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Highly viscous fluids respond slowly to an externally applied pressure gradient because any momentum imparted to the fluid rapidly diffuses from a macroscopic scale to a microscopic scale.

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Chestermiller

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If you are flowing a fluid through a pipe by applying a pressure gradient, the velocity of flow through the pipe will decrease inversely with the viscosity (for laminar flow), assuming you hold the pressure gradient constant. If you want to keep the flow rate constant, you will have to increase the pressure gradient if you wish to increase the viscosity. None of this should be too surprising.

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I think my question here is being mis- interpreted, maybe because of my poor choice of words.

what I would like to say is that #why does a fluid flow from high to low pressure, what makes it flow?the complete picture of what exactly is happening?

what I would like to say is that #why does a fluid flow from high to low pressure, what makes it flow?the complete picture of what exactly is happening?

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Chestermiller

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Why does electrical current flow through a resistor from high voltage to low voltage?

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Consider a free body diagram applied to an arbitrary volume inside the fluid. You will see that the pressure differential leads to an imbalance of forces on that volume, resulting in acceleration and thus movement of fluid.I think my question here is being mis- interpreted, maybe because of my poor choice of words.

what I would like to say is that #why does a fluid flow from high to low pressure, what makes it flow?the complete picture of what exactly is happening?

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clear enough, just one doubt? the pressure at a particular point is isotropic, so the pressure acts in every direction but it flows only in one? is it because on other sides the pressure is balanced?Consider a free body diagram applied to an arbitrary volume inside the fluid. You will see that the pressure differential leads to an imbalance of forces on that volume, resulting in acceleration and thus movement of fluid.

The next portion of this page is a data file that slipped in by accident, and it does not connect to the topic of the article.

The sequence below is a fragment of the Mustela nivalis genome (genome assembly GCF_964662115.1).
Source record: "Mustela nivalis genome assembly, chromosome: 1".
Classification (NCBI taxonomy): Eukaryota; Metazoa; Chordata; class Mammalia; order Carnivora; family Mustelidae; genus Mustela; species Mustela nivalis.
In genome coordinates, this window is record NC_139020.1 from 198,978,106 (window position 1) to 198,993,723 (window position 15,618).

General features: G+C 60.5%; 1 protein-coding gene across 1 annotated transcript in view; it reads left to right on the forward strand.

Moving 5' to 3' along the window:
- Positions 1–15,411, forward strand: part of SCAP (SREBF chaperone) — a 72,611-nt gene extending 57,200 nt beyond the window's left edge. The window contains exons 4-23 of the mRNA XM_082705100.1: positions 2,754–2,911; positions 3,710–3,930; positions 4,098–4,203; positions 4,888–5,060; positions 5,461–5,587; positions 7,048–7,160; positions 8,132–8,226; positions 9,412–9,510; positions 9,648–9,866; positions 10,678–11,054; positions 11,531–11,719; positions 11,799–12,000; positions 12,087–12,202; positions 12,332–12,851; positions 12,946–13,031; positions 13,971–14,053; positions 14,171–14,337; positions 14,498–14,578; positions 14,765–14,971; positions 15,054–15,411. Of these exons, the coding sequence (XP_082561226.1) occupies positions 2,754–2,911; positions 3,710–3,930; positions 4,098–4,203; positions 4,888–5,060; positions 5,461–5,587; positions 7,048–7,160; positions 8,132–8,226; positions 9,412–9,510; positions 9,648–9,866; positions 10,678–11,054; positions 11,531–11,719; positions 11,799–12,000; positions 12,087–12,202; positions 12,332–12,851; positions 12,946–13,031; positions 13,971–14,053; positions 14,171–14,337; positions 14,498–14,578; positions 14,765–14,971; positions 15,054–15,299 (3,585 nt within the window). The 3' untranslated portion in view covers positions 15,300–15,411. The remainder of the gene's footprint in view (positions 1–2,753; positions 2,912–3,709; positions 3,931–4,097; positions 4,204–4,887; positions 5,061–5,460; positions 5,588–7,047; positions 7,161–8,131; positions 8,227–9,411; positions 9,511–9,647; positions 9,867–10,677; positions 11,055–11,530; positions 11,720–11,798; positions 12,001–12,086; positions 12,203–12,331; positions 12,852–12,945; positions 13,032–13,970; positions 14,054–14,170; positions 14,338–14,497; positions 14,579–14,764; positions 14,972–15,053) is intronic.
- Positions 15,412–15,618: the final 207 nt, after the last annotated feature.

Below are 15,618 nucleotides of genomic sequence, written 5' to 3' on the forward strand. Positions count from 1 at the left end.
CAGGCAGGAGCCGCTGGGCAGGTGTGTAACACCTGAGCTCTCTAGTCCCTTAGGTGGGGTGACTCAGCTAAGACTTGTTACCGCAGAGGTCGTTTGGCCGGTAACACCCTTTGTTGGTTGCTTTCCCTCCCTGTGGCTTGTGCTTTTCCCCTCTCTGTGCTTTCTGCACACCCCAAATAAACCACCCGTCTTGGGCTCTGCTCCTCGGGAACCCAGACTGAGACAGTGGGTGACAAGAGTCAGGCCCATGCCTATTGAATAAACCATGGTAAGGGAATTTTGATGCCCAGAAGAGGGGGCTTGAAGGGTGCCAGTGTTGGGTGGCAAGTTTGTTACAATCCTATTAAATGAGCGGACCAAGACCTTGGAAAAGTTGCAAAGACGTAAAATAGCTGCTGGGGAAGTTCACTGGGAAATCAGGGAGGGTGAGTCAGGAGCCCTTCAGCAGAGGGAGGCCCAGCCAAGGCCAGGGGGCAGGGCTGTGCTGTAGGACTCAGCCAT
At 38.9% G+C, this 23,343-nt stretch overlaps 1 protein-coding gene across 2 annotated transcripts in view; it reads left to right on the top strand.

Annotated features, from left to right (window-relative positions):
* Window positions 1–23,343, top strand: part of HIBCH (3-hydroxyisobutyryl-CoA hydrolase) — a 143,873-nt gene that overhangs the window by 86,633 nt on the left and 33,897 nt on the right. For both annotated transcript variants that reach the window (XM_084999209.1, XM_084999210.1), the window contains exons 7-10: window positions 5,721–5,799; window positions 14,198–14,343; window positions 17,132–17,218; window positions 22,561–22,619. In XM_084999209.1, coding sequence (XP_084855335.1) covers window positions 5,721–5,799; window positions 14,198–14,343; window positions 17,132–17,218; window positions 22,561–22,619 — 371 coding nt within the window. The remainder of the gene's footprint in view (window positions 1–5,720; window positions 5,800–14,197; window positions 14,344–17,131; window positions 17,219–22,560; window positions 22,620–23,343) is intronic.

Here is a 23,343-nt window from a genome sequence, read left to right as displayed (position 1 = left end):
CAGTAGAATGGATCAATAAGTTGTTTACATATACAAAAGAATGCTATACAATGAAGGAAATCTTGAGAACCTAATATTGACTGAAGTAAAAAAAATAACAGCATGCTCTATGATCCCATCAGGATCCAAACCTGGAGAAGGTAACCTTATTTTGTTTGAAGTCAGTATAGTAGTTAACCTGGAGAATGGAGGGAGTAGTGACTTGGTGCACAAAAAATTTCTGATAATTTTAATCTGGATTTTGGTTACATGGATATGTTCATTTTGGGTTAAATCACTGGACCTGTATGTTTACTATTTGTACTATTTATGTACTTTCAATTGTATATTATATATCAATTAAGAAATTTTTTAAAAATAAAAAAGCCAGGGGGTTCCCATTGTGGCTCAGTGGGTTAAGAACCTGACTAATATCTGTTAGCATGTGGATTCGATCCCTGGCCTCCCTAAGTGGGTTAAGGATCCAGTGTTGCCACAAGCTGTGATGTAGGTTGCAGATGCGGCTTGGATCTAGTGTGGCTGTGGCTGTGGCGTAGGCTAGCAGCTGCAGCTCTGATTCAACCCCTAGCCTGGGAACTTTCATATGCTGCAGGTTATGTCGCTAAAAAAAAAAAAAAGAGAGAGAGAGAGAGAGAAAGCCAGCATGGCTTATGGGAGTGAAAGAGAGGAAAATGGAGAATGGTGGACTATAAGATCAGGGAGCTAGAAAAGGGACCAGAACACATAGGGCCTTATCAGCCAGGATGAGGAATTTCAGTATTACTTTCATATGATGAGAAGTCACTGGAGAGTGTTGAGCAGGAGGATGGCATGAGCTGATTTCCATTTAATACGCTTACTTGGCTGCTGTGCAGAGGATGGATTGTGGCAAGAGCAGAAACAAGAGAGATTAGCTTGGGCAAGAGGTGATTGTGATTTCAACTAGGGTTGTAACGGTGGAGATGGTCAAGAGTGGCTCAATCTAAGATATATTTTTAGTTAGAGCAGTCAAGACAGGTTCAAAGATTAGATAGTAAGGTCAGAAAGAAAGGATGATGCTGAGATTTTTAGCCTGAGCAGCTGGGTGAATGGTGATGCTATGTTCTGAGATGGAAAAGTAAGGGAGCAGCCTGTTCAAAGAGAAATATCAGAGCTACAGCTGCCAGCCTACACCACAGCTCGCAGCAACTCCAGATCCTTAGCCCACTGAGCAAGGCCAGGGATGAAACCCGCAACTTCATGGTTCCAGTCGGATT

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Dale

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Saying that the pressure is isotropic at a point is a little strange. Pressure is a scalar, and I have never heard anyone describe a scalar field as being isotropic at a point.clear enough, just one doubt? the pressure at a particular point is isotropic, so the pressure acts in every direction but it flows only in one? is it because on other sides the pressure is balanced?

However, it isn't pressure that causes the flow, it is the pressure gradient (what DocZ called pressure differential). The pressure gradient is a vector field, so it has a direction at each point.

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First I considered that a fluid would want to flow in the direction of pressure decrease, so I took the negative gradient. I then divided by fluid density to get units of acceleration...then I added the acceleration due to gravity and got the following. Is that about right?

[itex]\dfrac {-\nabla P(x,y,z)} {\rho }-g\widehat {j}=\overrightarrow {a}[/itex]

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Chestermiller

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Actually, in fluid mechanics, the isotropic portion of the stress tensor is equal to the (scalar) pressure times the metric tensor. This is why people sometimes say that the pressure is isotropic. In cases where the (viscous) deformational portions of the stress tensor are negligible, the stress tensor becomes essentially isotropic, and equal to (minus) the pressure times the metric tensor: σSaying that the pressure is isotropic at a point is a little strange. Pressure is a scalar, and I have never heard anyone describe a scalar field as being isotropic at a point.

However, it isn't pressure that causes the flow, it is the pressure gradient (what DocZ called pressure differential). The pressure gradient is a vector field, so it has a direction at each point.

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